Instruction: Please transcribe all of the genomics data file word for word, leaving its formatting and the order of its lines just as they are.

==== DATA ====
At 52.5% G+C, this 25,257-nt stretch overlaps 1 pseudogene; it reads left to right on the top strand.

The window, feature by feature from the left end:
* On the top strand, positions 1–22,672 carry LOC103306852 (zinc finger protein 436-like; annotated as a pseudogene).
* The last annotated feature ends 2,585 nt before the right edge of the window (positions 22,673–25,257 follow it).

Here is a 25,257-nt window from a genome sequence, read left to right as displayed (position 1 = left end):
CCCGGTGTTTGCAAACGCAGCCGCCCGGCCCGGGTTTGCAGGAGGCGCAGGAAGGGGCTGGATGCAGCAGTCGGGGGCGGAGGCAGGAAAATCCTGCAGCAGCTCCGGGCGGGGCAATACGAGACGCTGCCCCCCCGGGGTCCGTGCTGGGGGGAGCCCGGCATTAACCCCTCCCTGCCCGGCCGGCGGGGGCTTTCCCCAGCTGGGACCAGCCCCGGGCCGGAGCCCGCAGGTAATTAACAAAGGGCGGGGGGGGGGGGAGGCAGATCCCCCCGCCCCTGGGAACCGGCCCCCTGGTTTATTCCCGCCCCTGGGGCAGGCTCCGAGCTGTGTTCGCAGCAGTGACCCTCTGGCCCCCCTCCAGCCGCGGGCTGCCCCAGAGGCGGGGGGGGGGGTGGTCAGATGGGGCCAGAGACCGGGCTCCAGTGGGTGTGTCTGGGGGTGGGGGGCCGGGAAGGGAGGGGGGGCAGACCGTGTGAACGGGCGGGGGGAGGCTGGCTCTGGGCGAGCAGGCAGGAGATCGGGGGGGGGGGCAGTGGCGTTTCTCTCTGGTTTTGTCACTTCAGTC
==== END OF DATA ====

At 52.5% G+C, this 25,257-nt stretch overlaps 1 pseudogene; it reads left to right on the top strand.

The window, feature by feature from the left end:
* On the top strand, positions 1–22,672 carry LOC103306852 (zinc finger protein 436-like; annotated as a pseudogene).
* The last annotated feature ends 2,585 nt before the right edge of the window (positions 22,673–25,257 follow it).

Here is a 25,257-nt window from a genome sequence, read left to right as displayed (position 1 = left end):
CCCGGTGTTTGCAAACGCAGCCGCCCGGCCCGGGTTTGCAGGAGGCGCAGGAAGGGGCTGGATGCAGCAGTCGGGGGCGGAGGCAGGAAAATCCTGCAGCAGCTCCGGGCGGGGCAATACGAGACGCTGCCCCCCCGGGGTCCGTGCTGGGGGGAGCCCGGCATTAACCCCTCCCTGCCCGGCCGGCGGGGGCTTTCCCCAGCTGGGACCAGCCCCGGGCCGGAGCCCGCAGGTAATTAACAAAGGGCGGGGGGGGGGGGAGGCAGATCCCCCCGCCCCTGGGAACCGGCCCCCTGGTTTATTCCCGCCCCTGGGGCAGGCTCCGAGCTGTGTTCGCAGCAGTGACCCTCTGGCCCCCCTCCAGCCGCGGGCTGCCCCAGAGGCGGGGGGGGGGGTGGTCAGATGGGGCCAGAGACCGGGCTCCAGTGGGTGTGTCTGGGGGTGGGGGGCCGGGAAGGGAGGGGGGGCAGACCGTGTGAACGGGCGGGGGGAGGCTGGCTCTGGGCGAGCAGGCAGGAGATCGGGGGGGGGGGCAGTGGCGTTTCTCTCTGGTTTTGTCACTTCAGTC